Margeshu vriksha was the practice of planting trees on the roadside for shade. Manasollasa, a twelfth century text giving details on garden design , asserts that it should include rocks and raised mounds of summits, manicured with plants and trees of diverse varieties, artificial ponds, and flowing brooks. In medieval India , courtyard gardens are also essential elements of Mughal and Rajput palaces. Indian text silparatna 16th century AD states that Pushpavatika flower garden or public park should be located in the northern portion of the town. According to Kalidasa , a garden was elaborately laid out with tanks, arbors of creepers, seats Kridasaila , mock hills, swings in bowers or in open, raised seats, or vedika under large shady tree.
Arthashastra , sukraniti, and Kamandakanti mention public gardens which were situated outside the town and provided by the government where people would go and spend whole day in picnic, Panini mentions a kind of garden sport peculiar to eastern India pracam kridayam , Salabhanjika was the activity of plucking sala flowers and spending the time in merry making. Indian gardens were also built around large water reservoirs or water tanks, which were also built along the river. The water gardens of Sigiriya can be seen in the central section of the western precinct.
Three principal gardens are found here. The first garden consists of a plot surrounded by water. It is connected to the main precinct using four causeways, with gateways placed at the head of each causeway. This garden is built according to an ancient garden form known as char bagh , and is one of the oldest surviving models of this form. The second contains two long, deep pools set on either side of the path. Two shallow, serpentine streams lead to these pools.
Fountains made of circular limestone plates are placed here. Underground water conduits supply water to these fountains which are still functional, especially during the rainy season. Two large islands are located on either side of the second water garden. Summer palaces are built on the flattened surfaces of these islands. Two more islands are located farther to the north and the south.
These islands are built in a manner similar to the island in the first water garden. The third garden is situated on a higher level than the other two. It contains a large, octagonal pool with a raised podium on its northeast corner. The large brick and stone wall of the citadel is on the eastern edge of this garden. The water gardens are built symmetrically on an east—west axis. They are connected with the outer moat on the west and the large artificial lake to the south of the Sigiriya rock. All the pools are also interlinked using an underground conduit network fed by the lake, and connected to the moats. A miniature water garden is located to the west of the first water garden, consisting of several small pools and watercourses. This recently discovered smaller garden appears to have been built after the Kashyapan period, possibly between the 10th and 13th centuries.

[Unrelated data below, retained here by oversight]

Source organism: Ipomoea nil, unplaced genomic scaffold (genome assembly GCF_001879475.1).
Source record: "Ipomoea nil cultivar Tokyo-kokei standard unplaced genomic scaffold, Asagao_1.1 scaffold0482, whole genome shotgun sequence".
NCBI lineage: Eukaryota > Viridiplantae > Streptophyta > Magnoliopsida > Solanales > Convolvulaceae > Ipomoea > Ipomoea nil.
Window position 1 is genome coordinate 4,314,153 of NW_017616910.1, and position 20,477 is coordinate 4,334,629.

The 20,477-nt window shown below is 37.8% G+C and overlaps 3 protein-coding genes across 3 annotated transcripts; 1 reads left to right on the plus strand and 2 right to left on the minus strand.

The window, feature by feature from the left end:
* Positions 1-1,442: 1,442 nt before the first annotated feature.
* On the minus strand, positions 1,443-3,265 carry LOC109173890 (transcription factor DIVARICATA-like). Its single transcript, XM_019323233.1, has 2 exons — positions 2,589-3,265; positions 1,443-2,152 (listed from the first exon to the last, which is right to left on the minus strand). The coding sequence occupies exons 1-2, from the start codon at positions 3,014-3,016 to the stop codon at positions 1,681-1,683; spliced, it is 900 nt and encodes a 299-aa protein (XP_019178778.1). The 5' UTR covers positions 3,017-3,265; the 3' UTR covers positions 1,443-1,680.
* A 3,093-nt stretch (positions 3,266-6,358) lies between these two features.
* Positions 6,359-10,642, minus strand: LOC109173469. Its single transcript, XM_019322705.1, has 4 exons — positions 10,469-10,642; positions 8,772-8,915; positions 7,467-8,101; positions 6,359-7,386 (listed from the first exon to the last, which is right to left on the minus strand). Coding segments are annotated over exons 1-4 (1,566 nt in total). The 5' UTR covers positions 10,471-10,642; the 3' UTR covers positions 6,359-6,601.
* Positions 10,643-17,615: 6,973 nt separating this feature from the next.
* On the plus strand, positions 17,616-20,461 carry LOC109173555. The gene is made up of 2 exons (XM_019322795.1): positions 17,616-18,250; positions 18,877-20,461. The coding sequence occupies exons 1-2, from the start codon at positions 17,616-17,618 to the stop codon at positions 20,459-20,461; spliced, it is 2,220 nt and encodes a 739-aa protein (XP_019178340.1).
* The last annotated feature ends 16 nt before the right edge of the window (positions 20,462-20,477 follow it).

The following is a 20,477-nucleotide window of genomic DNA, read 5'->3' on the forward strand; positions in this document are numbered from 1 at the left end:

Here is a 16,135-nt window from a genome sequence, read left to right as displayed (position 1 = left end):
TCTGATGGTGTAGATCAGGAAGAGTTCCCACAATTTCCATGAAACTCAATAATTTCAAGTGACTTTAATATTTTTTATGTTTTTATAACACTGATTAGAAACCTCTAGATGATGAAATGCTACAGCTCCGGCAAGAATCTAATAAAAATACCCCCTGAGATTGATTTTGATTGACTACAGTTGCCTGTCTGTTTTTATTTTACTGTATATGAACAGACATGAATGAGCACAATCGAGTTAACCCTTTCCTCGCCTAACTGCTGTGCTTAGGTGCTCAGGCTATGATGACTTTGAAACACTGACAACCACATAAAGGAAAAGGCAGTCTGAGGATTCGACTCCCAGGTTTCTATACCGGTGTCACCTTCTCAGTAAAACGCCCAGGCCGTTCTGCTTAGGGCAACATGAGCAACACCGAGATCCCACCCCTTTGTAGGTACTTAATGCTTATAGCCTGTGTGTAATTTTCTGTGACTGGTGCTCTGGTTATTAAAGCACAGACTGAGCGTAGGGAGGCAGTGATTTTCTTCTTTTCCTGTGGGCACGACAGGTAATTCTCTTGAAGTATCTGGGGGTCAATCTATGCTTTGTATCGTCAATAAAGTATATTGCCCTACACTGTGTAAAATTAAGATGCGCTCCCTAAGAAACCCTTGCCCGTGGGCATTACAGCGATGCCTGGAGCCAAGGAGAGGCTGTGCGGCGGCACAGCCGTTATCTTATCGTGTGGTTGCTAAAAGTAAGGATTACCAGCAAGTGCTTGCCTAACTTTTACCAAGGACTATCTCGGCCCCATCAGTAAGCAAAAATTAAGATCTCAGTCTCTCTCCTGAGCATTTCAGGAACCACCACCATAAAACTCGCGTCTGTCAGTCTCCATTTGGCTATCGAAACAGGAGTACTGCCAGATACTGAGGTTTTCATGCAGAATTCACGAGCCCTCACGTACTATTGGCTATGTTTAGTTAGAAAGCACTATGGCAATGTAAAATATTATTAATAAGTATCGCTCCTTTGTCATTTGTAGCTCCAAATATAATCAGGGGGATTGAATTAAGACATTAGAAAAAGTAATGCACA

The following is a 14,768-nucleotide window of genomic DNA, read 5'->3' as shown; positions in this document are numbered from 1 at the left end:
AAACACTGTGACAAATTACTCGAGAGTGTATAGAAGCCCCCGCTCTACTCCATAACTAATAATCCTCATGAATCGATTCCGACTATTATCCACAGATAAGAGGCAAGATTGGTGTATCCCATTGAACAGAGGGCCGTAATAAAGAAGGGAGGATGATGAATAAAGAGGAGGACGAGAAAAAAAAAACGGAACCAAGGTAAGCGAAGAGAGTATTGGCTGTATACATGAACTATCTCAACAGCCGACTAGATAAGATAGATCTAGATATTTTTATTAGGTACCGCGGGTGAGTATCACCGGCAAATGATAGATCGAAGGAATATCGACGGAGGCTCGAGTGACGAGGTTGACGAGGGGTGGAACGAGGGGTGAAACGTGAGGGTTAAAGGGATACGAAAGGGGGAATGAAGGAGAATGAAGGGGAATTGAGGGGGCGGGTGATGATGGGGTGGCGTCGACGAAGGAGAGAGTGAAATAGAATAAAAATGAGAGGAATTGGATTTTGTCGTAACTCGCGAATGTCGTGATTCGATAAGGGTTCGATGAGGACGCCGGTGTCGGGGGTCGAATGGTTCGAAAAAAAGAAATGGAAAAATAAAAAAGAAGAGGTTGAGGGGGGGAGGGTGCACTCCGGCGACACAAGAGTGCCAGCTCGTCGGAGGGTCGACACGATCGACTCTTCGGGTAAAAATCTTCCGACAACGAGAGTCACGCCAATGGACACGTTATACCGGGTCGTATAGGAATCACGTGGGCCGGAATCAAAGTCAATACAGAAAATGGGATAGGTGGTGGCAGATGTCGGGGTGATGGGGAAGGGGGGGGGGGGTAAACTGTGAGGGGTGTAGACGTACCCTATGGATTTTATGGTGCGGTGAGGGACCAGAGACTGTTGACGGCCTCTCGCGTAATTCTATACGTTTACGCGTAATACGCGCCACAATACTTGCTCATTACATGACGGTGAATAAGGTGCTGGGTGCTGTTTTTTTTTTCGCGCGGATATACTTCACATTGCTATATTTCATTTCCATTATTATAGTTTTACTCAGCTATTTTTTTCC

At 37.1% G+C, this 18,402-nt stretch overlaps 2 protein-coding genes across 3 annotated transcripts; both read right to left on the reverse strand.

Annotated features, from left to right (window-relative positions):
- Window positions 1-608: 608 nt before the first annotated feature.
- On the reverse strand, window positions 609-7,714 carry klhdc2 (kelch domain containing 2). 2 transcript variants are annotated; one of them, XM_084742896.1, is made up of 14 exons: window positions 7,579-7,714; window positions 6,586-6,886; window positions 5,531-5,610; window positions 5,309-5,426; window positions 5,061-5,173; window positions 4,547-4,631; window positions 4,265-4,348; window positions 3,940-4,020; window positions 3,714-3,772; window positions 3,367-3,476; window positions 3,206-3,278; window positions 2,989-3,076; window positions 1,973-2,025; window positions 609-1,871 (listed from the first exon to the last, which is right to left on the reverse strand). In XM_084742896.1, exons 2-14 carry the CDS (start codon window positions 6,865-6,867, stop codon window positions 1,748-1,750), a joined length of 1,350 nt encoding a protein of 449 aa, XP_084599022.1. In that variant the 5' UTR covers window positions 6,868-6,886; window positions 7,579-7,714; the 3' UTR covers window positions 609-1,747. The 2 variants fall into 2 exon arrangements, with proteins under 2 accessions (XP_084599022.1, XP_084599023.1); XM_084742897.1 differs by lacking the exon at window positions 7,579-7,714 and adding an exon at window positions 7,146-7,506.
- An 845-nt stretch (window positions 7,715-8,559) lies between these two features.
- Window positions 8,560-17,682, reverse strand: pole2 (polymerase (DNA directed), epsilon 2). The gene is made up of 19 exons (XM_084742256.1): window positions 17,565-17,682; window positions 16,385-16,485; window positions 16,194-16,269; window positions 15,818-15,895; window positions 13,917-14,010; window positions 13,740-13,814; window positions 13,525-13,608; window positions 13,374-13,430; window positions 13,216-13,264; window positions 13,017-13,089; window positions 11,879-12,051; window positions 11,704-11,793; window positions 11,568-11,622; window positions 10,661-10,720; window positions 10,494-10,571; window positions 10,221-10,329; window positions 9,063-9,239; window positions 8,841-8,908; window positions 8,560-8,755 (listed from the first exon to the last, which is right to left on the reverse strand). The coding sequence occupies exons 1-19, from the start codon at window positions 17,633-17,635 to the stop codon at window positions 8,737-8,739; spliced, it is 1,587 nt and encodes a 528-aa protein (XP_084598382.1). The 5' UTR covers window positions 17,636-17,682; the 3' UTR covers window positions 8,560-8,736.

All Persian gardens, from the ancient to the high classical were developed in opposition to the harsh and arid landscape of the Iranian Plateau. Unlike historical European gardens, which seemed carved or re-ordered from within their existing landscape , Persian gardens appeared as impossibilities. Their ethereal and delicate qualities emphasized their intrinsic contrast to the hostile environment. Trees and trellises largely feature as biotic shade; pavilions and walls are also structurally prominent in blocking the sun.
The heat also makes water important, both in the design and maintenance of the garden. Irrigation may be required, and may be provided via a form of tunnel called a qanat , that transports water from a local aquifer. Well-like structures then connect to the qanat, enabling the drawing of water. Alternatively, an animal-driven Persian well would draw water to the surface. Trees were often planted in a ditch called a juy , which prevented water evaporation and allowed the water quick access to the tree roots. The Persian style often attempts to integrate indoors with outdoors through the connection of a surrounding garden with an inner courtyard. Designers often place architectural elements such as vaulted arches between the outer and interior areas to open up the divide between them.